exams when you and your Review Committee consider you to be ready. Because I was working full time, I took a slowish route towards my halfway assessments - called ‘Dialogues’, because four out of six of them are viva voce exams. Areas to be covered were strikingly diverse: psychopathology (we all spent a mandatory year observing once a week in acute psychiatric wards), Jungian theory, religion, myths, fairy tales, the history of neurosis and above all, dream interpretation. Jungian dream analysis diverges from that of Freud in a number of fundamental ways. Jung did not recognise Freud’s ‘dream censor’, nor did he invariably point to a sexual meaning behind every dream. Rather, he regarded dreams as healing, prospective and endlessly creative; they are a completely natural form of emotional homeostasis. Since passing my Dialogues in 2005, in my work as a psychotherapist I have been struck again and again by the enormous healing power of dreams. When a dream interpretation really ‘clicks’, it can transform a life. My final assessments will take place over the course of 2012, by the end of which I hope to have become not only a full member of IGAP but also of the International Association of Analytical Psychologists. Over the past twelve years I have found my teaching and psychotherapeutic lives to be entirely complementary: the former a world of extraversion and joyous activity and the latter a quiet space for listening, reflection and ‘being’. I intend to continue my two lifestyles for some time to come, eventually ‘retiring’ into the psychotherapeutic world. I also find it a great joy to give lectures on psychology and music. This has become a regular part of my life for some years now, and this summer I shall be giving a day of seminars to the C.G. Jung Club London on psychological aspects of Bartok’s opera ‘Duke Bluebeard’s Castle’. I know of no greater privilege than to be able to work alongside my psychotherapeutic clients as they strive to overcome their problems, develop new perspectives and open out into fuller and more authentic lives. The training to become a Jungian analyst has been one of the greatest adventures of my life.
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Battlefield Tour to Vimy Ridge & Arras
3 Peaks Challenge
trenches and underground tunnels we spent time at the monument designed by Walter Seymour Allward, dedicated to the memory of the 66,000 Canadian Forces killed during the First World War. There are 20 human figures carved into the impressive white limestone with the focal point being Canada Bereft, a cloaked young female overlooking the Douai Plains with a sarcophagus of an unknown soldier beneath her at battlefield level.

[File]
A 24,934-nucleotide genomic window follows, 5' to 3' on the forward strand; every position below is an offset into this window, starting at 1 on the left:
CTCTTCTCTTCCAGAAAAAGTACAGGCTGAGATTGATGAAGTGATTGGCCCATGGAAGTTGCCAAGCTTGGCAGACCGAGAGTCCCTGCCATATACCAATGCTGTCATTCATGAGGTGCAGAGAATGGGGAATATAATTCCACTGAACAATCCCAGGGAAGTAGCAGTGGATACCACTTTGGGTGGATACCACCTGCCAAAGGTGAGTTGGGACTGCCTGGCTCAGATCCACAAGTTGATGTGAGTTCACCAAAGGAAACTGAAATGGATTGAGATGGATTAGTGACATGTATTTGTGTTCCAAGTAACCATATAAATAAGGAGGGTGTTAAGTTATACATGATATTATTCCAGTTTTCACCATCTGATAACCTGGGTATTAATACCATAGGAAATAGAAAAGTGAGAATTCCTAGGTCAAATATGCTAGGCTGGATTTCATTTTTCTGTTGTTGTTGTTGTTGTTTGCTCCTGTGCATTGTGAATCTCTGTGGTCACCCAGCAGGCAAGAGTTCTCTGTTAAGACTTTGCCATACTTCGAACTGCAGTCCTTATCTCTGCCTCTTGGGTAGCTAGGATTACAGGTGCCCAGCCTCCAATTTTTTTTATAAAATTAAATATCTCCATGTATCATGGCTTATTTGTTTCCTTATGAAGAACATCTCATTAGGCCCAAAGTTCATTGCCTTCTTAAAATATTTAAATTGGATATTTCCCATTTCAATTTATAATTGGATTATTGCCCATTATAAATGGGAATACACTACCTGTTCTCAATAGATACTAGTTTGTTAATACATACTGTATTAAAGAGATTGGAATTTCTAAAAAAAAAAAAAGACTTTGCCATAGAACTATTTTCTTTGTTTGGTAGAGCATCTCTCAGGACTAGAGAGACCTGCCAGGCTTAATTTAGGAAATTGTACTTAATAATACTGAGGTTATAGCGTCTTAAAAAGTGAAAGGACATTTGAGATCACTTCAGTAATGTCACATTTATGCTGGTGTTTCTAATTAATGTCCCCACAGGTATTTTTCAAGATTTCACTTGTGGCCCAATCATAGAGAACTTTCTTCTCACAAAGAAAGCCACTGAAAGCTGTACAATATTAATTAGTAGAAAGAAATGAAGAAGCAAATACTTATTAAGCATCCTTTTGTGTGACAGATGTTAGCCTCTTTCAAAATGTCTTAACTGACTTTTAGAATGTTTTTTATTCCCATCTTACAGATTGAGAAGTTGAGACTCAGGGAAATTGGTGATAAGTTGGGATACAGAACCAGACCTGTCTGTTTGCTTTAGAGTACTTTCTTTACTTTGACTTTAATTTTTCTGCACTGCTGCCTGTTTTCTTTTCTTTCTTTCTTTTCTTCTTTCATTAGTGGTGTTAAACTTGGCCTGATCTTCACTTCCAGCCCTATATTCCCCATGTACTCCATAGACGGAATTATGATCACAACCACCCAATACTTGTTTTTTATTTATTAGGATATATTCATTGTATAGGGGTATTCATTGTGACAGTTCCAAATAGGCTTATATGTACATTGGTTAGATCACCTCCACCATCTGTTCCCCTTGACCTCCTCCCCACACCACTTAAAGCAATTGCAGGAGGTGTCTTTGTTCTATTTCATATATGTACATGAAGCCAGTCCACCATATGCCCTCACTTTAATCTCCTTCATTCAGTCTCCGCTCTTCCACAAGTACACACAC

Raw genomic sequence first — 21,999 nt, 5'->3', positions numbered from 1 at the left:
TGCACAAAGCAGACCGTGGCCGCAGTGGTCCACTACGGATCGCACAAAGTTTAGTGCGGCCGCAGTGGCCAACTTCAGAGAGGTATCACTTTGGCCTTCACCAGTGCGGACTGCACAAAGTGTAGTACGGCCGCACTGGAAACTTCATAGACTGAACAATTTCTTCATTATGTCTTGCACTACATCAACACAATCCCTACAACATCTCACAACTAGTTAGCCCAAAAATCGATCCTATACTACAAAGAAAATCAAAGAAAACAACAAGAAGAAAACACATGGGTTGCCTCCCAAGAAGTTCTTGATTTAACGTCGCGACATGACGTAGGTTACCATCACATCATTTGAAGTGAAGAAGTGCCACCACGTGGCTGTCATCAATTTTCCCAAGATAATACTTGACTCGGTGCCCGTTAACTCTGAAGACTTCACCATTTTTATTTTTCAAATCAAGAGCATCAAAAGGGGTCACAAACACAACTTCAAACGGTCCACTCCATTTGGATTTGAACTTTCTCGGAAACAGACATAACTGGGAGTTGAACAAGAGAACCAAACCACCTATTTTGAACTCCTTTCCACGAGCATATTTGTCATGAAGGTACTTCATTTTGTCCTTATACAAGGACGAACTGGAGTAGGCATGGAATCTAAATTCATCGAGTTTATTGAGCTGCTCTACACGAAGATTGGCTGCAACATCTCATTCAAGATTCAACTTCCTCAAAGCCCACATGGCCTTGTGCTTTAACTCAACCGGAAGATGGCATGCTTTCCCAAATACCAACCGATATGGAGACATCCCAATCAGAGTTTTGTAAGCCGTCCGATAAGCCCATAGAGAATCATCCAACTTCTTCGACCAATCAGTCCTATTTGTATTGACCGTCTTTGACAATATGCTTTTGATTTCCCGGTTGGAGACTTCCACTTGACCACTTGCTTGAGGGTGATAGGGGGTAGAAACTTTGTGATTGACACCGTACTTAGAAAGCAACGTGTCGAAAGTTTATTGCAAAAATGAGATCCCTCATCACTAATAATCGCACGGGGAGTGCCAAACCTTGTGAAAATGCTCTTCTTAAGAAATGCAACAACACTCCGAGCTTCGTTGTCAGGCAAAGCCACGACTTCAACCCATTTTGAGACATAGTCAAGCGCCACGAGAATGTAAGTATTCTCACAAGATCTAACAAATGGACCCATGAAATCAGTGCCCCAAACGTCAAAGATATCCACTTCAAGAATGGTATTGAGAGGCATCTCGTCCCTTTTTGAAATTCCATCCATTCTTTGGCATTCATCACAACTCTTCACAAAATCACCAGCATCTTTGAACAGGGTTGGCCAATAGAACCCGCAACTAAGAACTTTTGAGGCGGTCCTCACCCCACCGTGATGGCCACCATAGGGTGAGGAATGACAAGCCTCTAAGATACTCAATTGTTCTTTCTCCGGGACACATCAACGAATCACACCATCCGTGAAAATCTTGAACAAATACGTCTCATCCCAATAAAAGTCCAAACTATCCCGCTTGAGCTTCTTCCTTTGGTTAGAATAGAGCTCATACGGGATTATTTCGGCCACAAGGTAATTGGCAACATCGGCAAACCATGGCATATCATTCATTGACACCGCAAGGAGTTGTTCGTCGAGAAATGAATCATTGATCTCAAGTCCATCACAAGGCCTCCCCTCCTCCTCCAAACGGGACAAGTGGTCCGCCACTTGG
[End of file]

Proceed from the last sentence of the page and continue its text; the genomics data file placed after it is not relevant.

The Association Battlefields trip was once again a huge success! Over forty Association Members joined Andy Thompson of Eyewitness Tours on a fascinating trip to Vimy Ridge on 21/22 April. Our first stop was at the French memorial where we wondered at the beautiful chapel of remembrance and the amazing mosaics. A small museum adjacent to the site housed three dimensional photographs from the trenches, uniforms and memorabilia from the forces that served there. Outside, some volunteers were working on restoring a section of the original trenches which was fascinating to observe. The highlight had to be the 240 acre Canadian Memorial Park. On arrival the Canadian pine trees, each representing one of the 11,285 missing Canadian Soldiers, make an impressive backdrop to the site. After visiting the preserved
We stayed in Arras overnight and enjoyed a very spirited dinner in an underground cellar. On Sunday we visited the British Cemetery designed by Sir Edwin Lutyens with sculptures by Sir William Reid Dick and said prayers for the men who had an association with St Catherine's and the ancestor of one of our group. Our next stop was at the Wellington quarries some 20 metres underground where we marvelled at how literally thousands of men were billeted there before breaking through to face the Germans in one of the key battles of the First World War. The final stop of the tour was to the Neuville-St Vaast German War Cemetery, here 44,833 German casualties of the First World War are buried four to a grave marked by a field of black crosses. Today, the German War Graves Commission administers the Cemetery which was established by the French in 1919. Thank you to Andy, yet again, for a very illuminating visit and we all returned with much food for thought.
Round the Island Race Saturday 30th June 2012 In 2011 a team of five St Catherine’s Dads and friends took part in the Isle of Wight ‘Round the Island Race’. Following the success of this venture, current parent, Paul Narraway, nurtured the hope of expanding St Catherine’s involvement by getting more than one boat together and bringing Mums and girls on board. Following a well attended preliminary meeting at school, Paul’s dream has become a reality with three boats training for the race – two crews of Dads and one Mums and girls’ crew. Paul explained that the RTI is one of the great events in the World sailing calendar and a great social event too. Often over 1000 spinnakers will be hoisted as boats round the Needles, a magnificent sight. Spectators are encouraged to watch the race from an excellent viewing point at the aptly named St Catherine’s lighthouse near Ventnor on the South of the Island. Jo Dowling, Development Director, has coordinated a competition at school to design a logo for the team shirts and we look forward to reporting on the race and featuring the winning design in the next issue of Non Nobis. Good luck to all the St Cat’s crews participating in the RTI this year!